Last year I was sat at a talk with the Fellowship of Parish Evangelists and hearing a great example of delegation. The speaker (Richard Scott) from T.F.M was talking about being a missionary doctor over-seas. Part of his job was to teach those in the hospital to do medical procedures, they might never do them as well as him a qualified Doctor, but they would be able to save someones life if they came to the hospital and the one doctor wasn’t there.
Our role as Christian’s -especially Christian leaders- is too leave people able to carry one without us. You can tell most about a leader -not when they are in the midst of ‘doing their thing’ but when they leave the root does everything continue.
I love the apostle Paul. I think he is a great example of a missionary (although interestingly potentially a rubbish speaker) A strategic missionary leader who released many, many ordinary Christian people to do evangelism and mission that continued when he moved on to the next place.
Paul the great enabler of mission and missionaries, the one who empowered people in the Kingdom cause, did so because he was empowered and equipped by Barnabas.
Barnabas took a risk on S/Paul and invested in him, and gently pulled back. Interestingly how scripture records the exploits of “Barnabas and Saul” initially and then later “S/Paul and Barnabas”.
Paul was a challenger of the status quo.
Paul challenged the Christians to be changed, and to change what they did, how they did things and how they behaved.
For people to survive the Doctors need to do themselves out of a job.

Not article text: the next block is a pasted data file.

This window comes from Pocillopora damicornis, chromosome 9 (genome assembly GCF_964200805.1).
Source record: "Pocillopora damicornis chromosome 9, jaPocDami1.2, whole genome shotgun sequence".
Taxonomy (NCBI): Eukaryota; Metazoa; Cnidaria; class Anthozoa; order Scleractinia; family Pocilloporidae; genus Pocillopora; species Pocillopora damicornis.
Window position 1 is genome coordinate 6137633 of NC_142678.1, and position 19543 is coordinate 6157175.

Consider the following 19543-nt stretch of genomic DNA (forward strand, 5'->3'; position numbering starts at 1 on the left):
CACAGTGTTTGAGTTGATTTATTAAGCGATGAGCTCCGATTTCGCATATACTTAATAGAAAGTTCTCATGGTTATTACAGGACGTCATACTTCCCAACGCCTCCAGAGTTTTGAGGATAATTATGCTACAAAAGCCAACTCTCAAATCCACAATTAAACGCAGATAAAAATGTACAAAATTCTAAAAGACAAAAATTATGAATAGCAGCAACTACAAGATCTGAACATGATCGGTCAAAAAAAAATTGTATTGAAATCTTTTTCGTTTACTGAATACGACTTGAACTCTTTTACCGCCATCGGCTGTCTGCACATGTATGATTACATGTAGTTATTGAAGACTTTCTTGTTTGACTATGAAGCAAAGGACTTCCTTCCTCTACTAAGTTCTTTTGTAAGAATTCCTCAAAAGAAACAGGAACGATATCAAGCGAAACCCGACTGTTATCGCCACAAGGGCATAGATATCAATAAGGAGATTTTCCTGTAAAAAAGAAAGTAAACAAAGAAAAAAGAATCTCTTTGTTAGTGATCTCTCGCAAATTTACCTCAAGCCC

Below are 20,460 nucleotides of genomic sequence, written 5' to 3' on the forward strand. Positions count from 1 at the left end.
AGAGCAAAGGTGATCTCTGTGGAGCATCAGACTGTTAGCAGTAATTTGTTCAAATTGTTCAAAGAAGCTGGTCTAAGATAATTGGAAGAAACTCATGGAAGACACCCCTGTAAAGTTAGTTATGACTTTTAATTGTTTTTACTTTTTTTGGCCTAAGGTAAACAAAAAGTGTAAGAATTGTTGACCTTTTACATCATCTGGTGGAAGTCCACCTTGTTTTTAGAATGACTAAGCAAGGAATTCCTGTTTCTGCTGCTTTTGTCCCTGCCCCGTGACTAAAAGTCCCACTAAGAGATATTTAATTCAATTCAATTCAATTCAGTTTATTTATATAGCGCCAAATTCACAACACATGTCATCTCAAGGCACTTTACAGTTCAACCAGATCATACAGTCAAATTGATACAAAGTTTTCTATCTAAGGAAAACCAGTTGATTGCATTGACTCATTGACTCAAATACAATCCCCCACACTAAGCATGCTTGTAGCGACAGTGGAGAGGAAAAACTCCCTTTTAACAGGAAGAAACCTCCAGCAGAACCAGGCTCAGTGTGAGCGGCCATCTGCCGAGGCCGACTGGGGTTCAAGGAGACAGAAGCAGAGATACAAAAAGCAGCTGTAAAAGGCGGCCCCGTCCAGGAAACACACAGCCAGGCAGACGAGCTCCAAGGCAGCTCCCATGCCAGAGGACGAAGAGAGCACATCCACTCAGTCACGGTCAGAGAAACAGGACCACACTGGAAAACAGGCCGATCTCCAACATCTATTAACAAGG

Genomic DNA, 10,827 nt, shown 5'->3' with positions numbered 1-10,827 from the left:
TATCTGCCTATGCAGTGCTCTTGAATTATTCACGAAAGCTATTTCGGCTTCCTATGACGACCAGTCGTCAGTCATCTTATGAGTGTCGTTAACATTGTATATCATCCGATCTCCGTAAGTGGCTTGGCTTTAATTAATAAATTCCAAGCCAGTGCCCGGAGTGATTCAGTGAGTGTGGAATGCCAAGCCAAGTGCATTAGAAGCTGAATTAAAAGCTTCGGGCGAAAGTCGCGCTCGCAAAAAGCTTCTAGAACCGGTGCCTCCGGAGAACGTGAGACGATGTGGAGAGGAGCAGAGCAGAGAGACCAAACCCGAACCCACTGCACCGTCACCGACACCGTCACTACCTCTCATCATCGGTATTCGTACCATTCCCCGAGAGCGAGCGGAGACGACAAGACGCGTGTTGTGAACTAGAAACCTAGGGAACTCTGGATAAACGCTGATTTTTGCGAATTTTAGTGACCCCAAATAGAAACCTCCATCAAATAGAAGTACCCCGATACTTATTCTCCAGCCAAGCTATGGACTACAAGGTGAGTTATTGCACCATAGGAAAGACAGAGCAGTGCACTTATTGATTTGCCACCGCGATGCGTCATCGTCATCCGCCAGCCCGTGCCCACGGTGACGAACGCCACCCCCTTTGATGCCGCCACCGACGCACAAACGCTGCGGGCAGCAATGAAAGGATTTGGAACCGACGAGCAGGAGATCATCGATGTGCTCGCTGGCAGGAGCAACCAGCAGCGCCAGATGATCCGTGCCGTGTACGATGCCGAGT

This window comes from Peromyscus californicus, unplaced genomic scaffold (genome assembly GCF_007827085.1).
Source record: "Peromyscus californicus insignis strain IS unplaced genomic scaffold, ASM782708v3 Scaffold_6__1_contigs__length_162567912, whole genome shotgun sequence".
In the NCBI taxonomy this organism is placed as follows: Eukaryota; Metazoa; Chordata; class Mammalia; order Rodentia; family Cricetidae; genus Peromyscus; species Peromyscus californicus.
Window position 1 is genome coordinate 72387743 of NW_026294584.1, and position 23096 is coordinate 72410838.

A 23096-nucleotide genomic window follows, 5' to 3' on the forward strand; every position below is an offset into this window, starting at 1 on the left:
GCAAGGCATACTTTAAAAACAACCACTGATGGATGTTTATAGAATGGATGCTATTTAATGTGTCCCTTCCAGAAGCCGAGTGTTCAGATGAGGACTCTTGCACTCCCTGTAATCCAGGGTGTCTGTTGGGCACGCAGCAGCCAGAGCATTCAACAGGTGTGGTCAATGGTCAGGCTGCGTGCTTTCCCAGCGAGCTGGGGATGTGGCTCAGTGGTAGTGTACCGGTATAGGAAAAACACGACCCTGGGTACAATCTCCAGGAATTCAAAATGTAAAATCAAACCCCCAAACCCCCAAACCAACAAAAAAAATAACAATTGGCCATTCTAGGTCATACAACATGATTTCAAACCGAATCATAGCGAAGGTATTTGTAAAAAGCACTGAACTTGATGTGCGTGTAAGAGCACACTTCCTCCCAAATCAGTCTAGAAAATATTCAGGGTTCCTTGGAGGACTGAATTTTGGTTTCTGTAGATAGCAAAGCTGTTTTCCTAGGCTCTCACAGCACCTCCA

This actual is difficult for us, we love to be needed, often our self-worth is wrapped up in our achievements and our productivity, and stepping back can be painful and costly even if ultimately worth it.
Delegating is wonderful but really hard if they don’t do as good job as you would do.
Delegating is wonderful but really hard if they do a better job than you would do.
I have had both scenarios and both have left me profoundly challenged.
The people might never have the same level of expertise as the Doctor, but they were equipped to be able to save lives.
I have previously blogged about success being redundancy.
Reaching the stage where I am no longer needed to lead the people in evangelism and mission because they are equipped and confident to do it without me (in fact my heart is that they do it better than me!).
We don’t do mission, we are mission. A better word is about the community being missional.
Mission is not an event but rather a collective way of life.
A picture a lady had at the Fellowship of Parish Evangelists was of the Nile river disturbed by a Motor boat caused water to spray all over the banks of the river- it looked impressive and dramatic- it caused short term watering, of dry land, even looked mildly fruitful for a short term, but long term it wasn’t very fruitful, as it was a big splash not a habitual, regular watering and nurturing.
Hit and run evangelism, will not have a lasting impact without the full support of the local, indigenous body of believers contuning to actively live out their missional calling and their faith filling with God’s Kingdom DNA.
Christian Aid has recently popularized the phrase “Give a person a fish you’ll feed them for a day, teach them to fish and they’ll feed themselves for the life-time”. Yet when we think of Mission we still try and hand out fish, rather than equip the Saints to be those who live a life of fishing.
What of us? Do we still think of Mission as an Event rather than a way of life?
Are we faithfully watering and nurturing or running around expecting a dramatic ‘motor-boat big fix’ r which might make us feel good, but isn’t lastingly fruitful? Or are we instead growing local, indigenous missionaries? Missionaries which will be sharing Jesus with those around them long after we have become a distant memory.
Let’s be people that take a risk on each other, invest, mentor, love, empower one another to share Jesus where they are with whoever come across their Path.